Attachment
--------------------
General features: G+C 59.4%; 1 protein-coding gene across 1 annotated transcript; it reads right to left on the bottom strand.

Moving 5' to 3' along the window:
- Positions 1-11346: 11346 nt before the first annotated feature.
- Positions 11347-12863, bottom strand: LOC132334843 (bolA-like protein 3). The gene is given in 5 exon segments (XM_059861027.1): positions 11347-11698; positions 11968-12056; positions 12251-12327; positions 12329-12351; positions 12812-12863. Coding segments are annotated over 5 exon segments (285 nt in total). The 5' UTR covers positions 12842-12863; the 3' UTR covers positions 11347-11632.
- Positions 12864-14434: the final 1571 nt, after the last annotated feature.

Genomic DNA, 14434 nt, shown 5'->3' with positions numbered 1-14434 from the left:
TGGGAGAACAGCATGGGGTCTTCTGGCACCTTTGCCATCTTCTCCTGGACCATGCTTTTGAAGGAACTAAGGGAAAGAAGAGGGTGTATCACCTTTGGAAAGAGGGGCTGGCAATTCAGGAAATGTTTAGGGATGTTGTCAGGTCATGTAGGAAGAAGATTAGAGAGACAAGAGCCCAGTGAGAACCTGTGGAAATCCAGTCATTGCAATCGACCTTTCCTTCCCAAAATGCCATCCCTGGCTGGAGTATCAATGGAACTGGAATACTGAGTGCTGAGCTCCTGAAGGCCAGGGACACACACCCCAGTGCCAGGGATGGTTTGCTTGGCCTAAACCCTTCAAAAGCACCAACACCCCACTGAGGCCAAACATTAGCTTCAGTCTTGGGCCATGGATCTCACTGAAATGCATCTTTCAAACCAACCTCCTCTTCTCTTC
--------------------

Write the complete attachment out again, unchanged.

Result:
General features: G+C 59.4%; 1 protein-coding gene across 1 annotated transcript; it reads right to left on the bottom strand.

Moving 5' to 3' along the window:
- Positions 1-11346: 11346 nt before the first annotated feature.
- Positions 11347-12863, bottom strand: LOC132334843 (bolA-like protein 3). The gene is given in 5 exon segments (XM_059861027.1): positions 11347-11698; positions 11968-12056; positions 12251-12327; positions 12329-12351; positions 12812-12863. Coding segments are annotated over 5 exon segments (285 nt in total). The 5' UTR covers positions 12842-12863; the 3' UTR covers positions 11347-11632.
- Positions 12864-14434: the final 1571 nt, after the last annotated feature.

Genomic DNA, 14434 nt, shown 5'->3' with positions numbered 1-14434 from the left:
TGGGAGAACAGCATGGGGTCTTCTGGCACCTTTGCCATCTTCTCCTGGACCATGCTTTTGAAGGAACTAAGGGAAAGAAGAGGGTGTATCACCTTTGGAAAGAGGGGCTGGCAATTCAGGAAATGTTTAGGGATGTTGTCAGGTCATGTAGGAAGAAGATTAGAGAGACAAGAGCCCAGTGAGAACCTGTGGAAATCCAGTCATTGCAATCGACCTTTCCTTCCCAAAATGCCATCCCTGGCTGGAGTATCAATGGAACTGGAATACTGAGTGCTGAGCTCCTGAAGGCCAGGGACACACACCCCAGTGCCAGGGATGGTTTGCTTGGCCTAAACCCTTCAAAAGCACCAACACCCCACTGAGGCCAAACATTAGCTTCAGTCTTGGGCCATGGATCTCACTGAAATGCATCTTTCAAACCAACCTCCTCTTCTCTTC